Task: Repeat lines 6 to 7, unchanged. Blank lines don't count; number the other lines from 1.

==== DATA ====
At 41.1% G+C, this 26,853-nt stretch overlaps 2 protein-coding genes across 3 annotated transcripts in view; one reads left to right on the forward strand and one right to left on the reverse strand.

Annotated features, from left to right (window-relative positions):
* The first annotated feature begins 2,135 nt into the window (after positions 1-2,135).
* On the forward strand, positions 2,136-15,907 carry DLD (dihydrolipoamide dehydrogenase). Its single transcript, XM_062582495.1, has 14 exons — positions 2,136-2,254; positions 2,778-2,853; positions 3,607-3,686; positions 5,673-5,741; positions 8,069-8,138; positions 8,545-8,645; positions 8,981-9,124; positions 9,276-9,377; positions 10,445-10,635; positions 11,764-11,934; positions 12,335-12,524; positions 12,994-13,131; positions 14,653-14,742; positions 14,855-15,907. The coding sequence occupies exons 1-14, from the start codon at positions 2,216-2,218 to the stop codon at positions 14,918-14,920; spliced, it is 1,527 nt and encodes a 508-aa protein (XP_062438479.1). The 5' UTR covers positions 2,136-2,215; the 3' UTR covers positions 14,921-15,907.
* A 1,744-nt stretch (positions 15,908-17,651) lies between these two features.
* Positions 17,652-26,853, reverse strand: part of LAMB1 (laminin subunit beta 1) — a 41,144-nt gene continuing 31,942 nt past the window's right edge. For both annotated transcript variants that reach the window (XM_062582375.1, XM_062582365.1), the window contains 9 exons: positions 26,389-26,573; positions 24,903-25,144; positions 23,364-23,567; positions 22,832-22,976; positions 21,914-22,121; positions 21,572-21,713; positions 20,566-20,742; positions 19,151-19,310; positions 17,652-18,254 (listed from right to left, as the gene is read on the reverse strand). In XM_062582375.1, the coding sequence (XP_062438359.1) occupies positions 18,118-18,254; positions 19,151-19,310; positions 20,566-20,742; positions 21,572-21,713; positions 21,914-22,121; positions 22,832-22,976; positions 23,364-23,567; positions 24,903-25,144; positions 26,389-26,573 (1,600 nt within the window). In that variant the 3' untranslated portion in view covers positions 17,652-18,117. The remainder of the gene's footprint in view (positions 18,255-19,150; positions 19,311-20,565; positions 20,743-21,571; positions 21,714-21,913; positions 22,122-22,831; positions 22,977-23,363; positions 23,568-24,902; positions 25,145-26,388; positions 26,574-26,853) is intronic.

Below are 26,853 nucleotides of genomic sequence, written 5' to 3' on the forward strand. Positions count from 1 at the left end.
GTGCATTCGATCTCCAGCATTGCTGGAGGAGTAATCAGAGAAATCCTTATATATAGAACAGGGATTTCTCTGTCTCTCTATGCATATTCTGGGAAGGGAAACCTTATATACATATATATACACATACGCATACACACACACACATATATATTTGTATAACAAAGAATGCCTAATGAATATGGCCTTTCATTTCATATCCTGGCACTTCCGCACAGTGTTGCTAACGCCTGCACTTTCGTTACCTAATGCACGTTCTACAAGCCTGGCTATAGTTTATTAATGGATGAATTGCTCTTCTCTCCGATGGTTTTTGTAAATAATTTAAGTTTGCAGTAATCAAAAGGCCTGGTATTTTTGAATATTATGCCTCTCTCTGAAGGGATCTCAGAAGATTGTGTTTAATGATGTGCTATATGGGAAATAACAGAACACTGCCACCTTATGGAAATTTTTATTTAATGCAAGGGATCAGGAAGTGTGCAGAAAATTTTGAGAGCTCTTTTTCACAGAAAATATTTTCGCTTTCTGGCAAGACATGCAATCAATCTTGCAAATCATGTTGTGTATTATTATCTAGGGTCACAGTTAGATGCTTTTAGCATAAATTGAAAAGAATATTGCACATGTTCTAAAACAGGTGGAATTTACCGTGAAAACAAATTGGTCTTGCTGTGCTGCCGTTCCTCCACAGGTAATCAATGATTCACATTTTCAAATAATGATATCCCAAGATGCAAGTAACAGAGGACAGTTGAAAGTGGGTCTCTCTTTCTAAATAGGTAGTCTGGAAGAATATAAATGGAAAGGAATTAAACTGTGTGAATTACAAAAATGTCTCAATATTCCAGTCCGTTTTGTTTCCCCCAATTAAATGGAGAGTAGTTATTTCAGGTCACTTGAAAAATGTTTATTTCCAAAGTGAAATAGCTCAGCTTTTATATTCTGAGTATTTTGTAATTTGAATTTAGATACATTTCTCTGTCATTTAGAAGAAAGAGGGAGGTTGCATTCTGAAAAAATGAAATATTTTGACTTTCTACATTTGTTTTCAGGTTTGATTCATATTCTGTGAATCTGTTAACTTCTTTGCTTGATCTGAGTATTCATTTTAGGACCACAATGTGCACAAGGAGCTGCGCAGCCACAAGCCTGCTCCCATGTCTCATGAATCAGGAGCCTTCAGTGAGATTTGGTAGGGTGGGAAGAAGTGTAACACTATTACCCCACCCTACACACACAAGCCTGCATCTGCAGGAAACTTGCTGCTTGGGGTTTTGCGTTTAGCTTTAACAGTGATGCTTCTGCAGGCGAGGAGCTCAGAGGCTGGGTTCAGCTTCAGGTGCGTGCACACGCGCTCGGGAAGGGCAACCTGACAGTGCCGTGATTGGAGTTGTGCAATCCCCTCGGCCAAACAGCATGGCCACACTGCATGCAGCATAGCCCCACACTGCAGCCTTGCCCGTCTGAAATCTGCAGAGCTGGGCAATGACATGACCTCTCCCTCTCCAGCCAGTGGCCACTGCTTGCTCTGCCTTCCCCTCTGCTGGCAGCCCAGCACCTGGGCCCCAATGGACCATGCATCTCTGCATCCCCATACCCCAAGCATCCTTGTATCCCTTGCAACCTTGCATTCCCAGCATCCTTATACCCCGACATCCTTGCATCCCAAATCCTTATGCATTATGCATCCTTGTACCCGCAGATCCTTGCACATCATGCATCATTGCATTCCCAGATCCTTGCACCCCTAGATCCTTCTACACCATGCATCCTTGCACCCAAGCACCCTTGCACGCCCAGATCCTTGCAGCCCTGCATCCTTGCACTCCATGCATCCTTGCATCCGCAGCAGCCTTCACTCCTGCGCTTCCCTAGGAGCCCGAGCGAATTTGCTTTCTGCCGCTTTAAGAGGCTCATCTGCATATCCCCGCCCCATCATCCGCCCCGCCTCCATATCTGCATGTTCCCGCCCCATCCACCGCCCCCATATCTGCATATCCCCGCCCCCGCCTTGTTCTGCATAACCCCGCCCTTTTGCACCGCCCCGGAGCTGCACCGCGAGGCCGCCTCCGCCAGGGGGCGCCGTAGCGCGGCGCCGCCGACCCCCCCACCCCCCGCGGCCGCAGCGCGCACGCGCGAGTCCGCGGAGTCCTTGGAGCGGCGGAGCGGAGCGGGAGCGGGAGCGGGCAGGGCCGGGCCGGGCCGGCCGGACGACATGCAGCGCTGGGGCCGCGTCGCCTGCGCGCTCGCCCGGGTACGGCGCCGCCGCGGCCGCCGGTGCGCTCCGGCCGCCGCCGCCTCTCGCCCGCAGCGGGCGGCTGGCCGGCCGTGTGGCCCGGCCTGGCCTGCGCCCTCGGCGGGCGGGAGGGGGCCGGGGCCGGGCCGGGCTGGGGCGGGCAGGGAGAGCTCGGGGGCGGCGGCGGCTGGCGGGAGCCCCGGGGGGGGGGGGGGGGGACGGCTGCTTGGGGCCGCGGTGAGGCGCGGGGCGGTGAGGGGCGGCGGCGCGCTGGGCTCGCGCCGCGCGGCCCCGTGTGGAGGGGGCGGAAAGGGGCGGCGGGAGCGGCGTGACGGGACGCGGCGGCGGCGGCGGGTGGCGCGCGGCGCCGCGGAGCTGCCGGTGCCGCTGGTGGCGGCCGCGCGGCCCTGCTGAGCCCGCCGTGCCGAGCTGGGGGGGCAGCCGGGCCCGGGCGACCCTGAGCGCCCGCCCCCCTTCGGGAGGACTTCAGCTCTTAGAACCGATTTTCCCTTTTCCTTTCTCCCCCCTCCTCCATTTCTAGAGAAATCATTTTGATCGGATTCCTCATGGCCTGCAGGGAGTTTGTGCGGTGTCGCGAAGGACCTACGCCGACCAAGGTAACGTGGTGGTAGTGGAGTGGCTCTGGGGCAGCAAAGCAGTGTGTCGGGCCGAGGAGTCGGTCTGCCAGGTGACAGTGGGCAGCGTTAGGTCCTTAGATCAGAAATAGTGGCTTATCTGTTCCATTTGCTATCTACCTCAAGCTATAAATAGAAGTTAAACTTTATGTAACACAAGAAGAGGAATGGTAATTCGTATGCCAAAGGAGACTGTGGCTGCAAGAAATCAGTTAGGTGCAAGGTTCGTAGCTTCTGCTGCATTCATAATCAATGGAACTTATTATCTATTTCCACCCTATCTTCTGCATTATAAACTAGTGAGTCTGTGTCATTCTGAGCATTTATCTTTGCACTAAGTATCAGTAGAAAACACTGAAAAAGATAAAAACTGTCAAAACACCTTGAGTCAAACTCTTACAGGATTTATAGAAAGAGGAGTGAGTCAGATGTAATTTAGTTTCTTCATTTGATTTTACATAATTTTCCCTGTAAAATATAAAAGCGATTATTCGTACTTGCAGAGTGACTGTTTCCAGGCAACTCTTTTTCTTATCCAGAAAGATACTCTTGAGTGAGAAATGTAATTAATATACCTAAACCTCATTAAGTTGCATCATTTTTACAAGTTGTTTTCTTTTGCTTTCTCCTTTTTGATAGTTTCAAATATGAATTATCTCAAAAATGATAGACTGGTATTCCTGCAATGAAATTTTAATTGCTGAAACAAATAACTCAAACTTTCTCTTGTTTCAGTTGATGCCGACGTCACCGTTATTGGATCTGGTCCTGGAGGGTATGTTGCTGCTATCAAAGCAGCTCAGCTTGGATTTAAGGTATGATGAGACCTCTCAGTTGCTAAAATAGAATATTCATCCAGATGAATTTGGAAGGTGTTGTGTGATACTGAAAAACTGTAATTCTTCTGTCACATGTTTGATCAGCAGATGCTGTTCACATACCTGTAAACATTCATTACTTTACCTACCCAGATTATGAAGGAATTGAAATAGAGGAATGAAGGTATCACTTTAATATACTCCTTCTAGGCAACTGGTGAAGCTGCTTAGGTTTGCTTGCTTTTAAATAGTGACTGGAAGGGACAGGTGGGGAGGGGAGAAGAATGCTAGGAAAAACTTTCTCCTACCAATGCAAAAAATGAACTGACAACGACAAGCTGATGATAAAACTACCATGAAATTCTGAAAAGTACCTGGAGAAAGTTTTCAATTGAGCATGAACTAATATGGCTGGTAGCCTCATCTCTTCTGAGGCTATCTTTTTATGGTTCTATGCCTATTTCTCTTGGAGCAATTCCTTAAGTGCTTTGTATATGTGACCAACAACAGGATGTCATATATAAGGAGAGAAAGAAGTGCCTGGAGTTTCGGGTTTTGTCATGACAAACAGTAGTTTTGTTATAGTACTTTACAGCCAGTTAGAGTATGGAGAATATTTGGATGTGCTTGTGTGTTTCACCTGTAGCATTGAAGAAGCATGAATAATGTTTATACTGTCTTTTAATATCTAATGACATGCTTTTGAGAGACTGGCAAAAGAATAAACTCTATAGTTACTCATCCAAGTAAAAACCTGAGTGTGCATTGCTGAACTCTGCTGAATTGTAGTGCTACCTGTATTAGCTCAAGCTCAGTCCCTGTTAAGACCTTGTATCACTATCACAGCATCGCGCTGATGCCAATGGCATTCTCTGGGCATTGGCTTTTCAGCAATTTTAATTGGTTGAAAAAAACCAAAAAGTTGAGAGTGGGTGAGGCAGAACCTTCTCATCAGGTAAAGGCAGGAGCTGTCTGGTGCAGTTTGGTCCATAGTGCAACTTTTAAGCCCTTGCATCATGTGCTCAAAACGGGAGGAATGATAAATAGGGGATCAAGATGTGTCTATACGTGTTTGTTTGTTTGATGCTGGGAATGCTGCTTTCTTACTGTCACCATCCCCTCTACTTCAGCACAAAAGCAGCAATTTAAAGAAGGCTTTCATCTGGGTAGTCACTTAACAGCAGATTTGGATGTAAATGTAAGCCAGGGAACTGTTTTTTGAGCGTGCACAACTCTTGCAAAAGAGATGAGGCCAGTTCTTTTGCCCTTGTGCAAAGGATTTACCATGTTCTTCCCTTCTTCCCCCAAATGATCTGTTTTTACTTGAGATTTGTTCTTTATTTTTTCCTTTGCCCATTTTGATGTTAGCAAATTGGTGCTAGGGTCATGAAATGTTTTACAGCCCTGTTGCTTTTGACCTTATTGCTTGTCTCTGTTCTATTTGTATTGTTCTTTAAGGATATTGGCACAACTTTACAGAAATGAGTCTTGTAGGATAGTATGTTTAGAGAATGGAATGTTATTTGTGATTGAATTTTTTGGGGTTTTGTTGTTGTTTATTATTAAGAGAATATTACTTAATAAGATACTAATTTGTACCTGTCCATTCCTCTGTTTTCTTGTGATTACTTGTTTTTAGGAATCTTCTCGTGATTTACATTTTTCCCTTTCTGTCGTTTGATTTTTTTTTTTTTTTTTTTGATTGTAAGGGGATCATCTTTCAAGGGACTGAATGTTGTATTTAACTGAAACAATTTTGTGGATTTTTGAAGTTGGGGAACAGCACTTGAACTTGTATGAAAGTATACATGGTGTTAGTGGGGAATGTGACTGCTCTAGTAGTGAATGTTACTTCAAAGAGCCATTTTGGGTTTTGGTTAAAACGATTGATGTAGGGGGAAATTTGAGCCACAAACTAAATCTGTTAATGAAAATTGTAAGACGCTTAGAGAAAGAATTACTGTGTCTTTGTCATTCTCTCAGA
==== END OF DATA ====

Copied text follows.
* Positions 17,652-26,853, reverse strand: part of LAMB1 (laminin subunit beta 1) — a 41,144-nt gene continuing 31,942 nt past the window's right edge. For both annotated transcript variants that reach the window (XM_062582375.1, XM_062582365.1), the window contains 9 exons: positions 26,389-26,573; positions 24,903-25,144; positions 23,364-23,567; positions 22,832-22,976; positions 21,914-22,121; positions 21,572-21,713; positions 20,566-20,742; positions 19,151-19,310; positions 17,652-18,254 (listed from right to left, as the gene is read on the reverse strand). In XM_062582375.1, the coding sequence (XP_062438359.1) occupies positions 18,118-18,254; positions 19,151-19,310; positions 20,566-20,742; positions 21,572-21,713; positions 21,914-22,121; positions 22,832-22,976; positions 23,364-23,567; positions 24,903-25,144; positions 26,389-26,573 (1,600 nt within the window). In that variant the 3' untranslated portion in view covers positions 17,652-18,117. The remainder of the gene's footprint in view (positions 18,255-19,150; positions 19,311-20,565; positions 20,743-21,571; positions 21,714-21,913; positions 22,122-22,831; positions 22,977-23,363; positions 23,568-24,902; positions 25,145-26,388; positions 26,574-26,853) is intronic.

Below are 26,853 nucleotides of genomic sequence, written 5' to 3' on the forward strand. Positions count from 1 at the left end.